How do healthcare professionals make decisions when diagnosing and treating illnesses? Certainly, their continuing medical education helps, and most attend conferences and keep up with research in their field’s peer-reviewed journals.
But professionals also consult guidelines issued by medical societies, such as the International Society for Sexual Medicine (ISSM) or the American Urological Association (AUA). Society panels take a close look at the latest clinical trials and other studies and use that evidence to develop recommendations.
Over the last few years, testosterone replacement therapy has been a hot topic for medical societies. Back in August of last year, we covered new guidelines from the American Urological Society. Today, we’ll discuss a set of guidelines that were updated by the Endocrine Society, a professional group of over 18,000 hormone specialists.
Since testosterone is an important hormone for men, the list of guidelines can be an essential tool for sexual health specialists and primary care physicians who treat men with hypogonadism (low testosterone).
The Endocrine Society guidelines were originally issued in 2010 and updated in 2018.
(Note: For a primer on hypogonadism, please see the links at the bottom of this post.)
Why were the guidelines updated?
Scientists have conducted a great deal of research on testosterone therapy in recent years. The updated guidelines reflect new findings and address concerns.
In addition, more men are seeking help for issues related to testosterone deficiency nowadays, and “low t” gets a lot of media coverage. As a result, men are asking their doctors whether testosterone therapy could help them. It’s critical that prescribers fully understand the benefits and risks.
What do the updated guidelines say?
Highlights of the Endocrine Society’s updated guidelines on hypogonadism include the following points:
- In general, men shouldn’t be routinely screened for hypogonadism. However, a diagnosis of hypogonadism is recommended if a man has symptoms (such as low libido or fatigue), and a blood test reveals lower-than-normal testosterone levels.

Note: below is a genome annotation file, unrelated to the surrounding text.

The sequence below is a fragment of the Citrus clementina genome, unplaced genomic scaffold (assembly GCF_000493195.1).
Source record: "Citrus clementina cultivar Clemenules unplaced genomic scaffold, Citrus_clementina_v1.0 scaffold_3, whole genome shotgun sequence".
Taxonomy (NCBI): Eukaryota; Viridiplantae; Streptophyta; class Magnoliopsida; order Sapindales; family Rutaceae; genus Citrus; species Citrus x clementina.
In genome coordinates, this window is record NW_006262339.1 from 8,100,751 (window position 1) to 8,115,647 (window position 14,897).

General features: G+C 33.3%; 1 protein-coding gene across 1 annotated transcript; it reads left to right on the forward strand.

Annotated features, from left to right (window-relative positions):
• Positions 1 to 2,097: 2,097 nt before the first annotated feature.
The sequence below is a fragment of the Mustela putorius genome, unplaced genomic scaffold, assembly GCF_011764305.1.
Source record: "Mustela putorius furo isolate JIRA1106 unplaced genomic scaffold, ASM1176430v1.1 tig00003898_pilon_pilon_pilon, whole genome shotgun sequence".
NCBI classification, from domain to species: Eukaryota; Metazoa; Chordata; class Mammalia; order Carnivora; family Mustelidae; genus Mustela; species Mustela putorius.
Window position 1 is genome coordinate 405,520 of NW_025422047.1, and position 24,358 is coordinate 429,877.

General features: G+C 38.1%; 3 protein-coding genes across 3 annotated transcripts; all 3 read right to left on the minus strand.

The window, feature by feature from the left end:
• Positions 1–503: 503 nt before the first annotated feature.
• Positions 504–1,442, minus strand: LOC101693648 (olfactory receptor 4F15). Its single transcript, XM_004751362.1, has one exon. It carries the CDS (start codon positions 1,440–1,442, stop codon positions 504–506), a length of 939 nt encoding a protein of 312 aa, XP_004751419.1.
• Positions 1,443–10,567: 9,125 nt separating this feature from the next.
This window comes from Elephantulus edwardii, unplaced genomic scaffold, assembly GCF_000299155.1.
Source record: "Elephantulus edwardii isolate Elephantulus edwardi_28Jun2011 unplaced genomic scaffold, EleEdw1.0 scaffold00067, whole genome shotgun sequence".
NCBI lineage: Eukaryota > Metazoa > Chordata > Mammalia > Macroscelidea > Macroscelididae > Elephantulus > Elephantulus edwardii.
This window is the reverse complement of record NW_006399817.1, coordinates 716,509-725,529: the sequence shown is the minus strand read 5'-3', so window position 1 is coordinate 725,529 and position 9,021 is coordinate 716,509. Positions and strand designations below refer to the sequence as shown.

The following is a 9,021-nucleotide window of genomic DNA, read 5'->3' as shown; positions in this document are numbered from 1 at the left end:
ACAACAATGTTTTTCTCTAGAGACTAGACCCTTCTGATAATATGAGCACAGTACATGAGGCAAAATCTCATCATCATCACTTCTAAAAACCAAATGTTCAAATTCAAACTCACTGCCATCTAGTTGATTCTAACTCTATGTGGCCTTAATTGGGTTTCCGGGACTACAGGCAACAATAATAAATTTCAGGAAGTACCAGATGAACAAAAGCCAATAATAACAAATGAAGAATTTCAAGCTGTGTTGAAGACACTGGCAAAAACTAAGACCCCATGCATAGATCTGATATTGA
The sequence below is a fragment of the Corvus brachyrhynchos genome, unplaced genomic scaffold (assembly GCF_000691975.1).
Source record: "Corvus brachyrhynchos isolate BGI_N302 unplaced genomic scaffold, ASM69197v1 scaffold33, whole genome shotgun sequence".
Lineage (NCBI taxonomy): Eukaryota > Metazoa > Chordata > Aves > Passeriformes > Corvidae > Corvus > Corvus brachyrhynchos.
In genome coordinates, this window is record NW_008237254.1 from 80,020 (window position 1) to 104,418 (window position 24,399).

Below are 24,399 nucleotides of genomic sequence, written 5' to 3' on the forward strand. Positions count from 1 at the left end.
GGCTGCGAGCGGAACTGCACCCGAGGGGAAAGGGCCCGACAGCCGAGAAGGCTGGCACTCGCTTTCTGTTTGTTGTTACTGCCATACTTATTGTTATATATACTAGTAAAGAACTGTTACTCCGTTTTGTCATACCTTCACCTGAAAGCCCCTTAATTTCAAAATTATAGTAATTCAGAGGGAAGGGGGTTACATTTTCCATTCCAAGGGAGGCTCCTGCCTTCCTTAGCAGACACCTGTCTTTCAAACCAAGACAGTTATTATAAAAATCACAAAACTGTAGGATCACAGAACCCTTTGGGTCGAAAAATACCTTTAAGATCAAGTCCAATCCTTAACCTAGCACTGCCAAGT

- Based on other hormonal measurements, men can be diagnosed with primary hypogonadism (caused by problems in the testes) or secondary hypogonadism (caused by problems in parts of the brain that trigger testosterone production).
- The recommended goals of testosterone therapy are to “induce and maintain” secondary sex characteristics that are driven by testosterone (such as facial hair and muscle mass) and to alleviate symptoms like low sex drive.
- Testosterone therapy is not recommended for men who would like to father a child in the near future. Men with certain health problems (such as prostate cancer, breast cancer, untreated severe obstructive sleep apnea, and recent heart attack or stroke) should not take testosterone.
- Testosterone therapy might not be appropriate for men between the ages of 55 and 69 who are expected to live at least another ten years. Doctors should discuss the benefits and risks with these patients.
- Men over age 65 shouldn’t be prescribed testosterone routinely. Instead, doctors should consider each individual’s situation.
- Men with HIV, low testosterone, and weight loss might undergo testosterone therapy to gain and maintain weight.
- Men with diabetes and low testosterone should not use testosterone as a way to control their blood sugar.
- Once testosterone therapy has begun, men should have regular checkups to make sure it is working well and there are no side effects.
- During the first year of therapy, men with abnormal prostate cancer screening results should see a urologist.
What does this mean for patients?
While these guidelines are intended for healthcare professionals, they can be useful for men, too.
Understanding the guidelines for any treatment you receive helps you weigh the pros and cons of therapy as you make health decisions.
“The [updated Endocrine Society] guideline emphasizes the importance of patient engagement in a shared decision-making process, especially with respect to the choice of treatment regimens and prostate monitoring,” said Dr. Shalender Bhasin, head of the guideline development task force, in an interview with Endocrine News.
For more information on hypogonadism and testosterone, please see these links:
“Q&A: Shalender Bhasin, MD”
The Endocrine Society
“About the Endocrine Society”
“Testosterone Therapy for Hypogonadism Guideline Resources”
The Journal of Clinical Endocrinology and Metabolism
Bhasin, Shalender, et al.
“Testosterone Therapy in Men With Hypogonadism: An Endocrine Society Clinical Practice Guideline”
(Full-text. Published: March 17, 2018)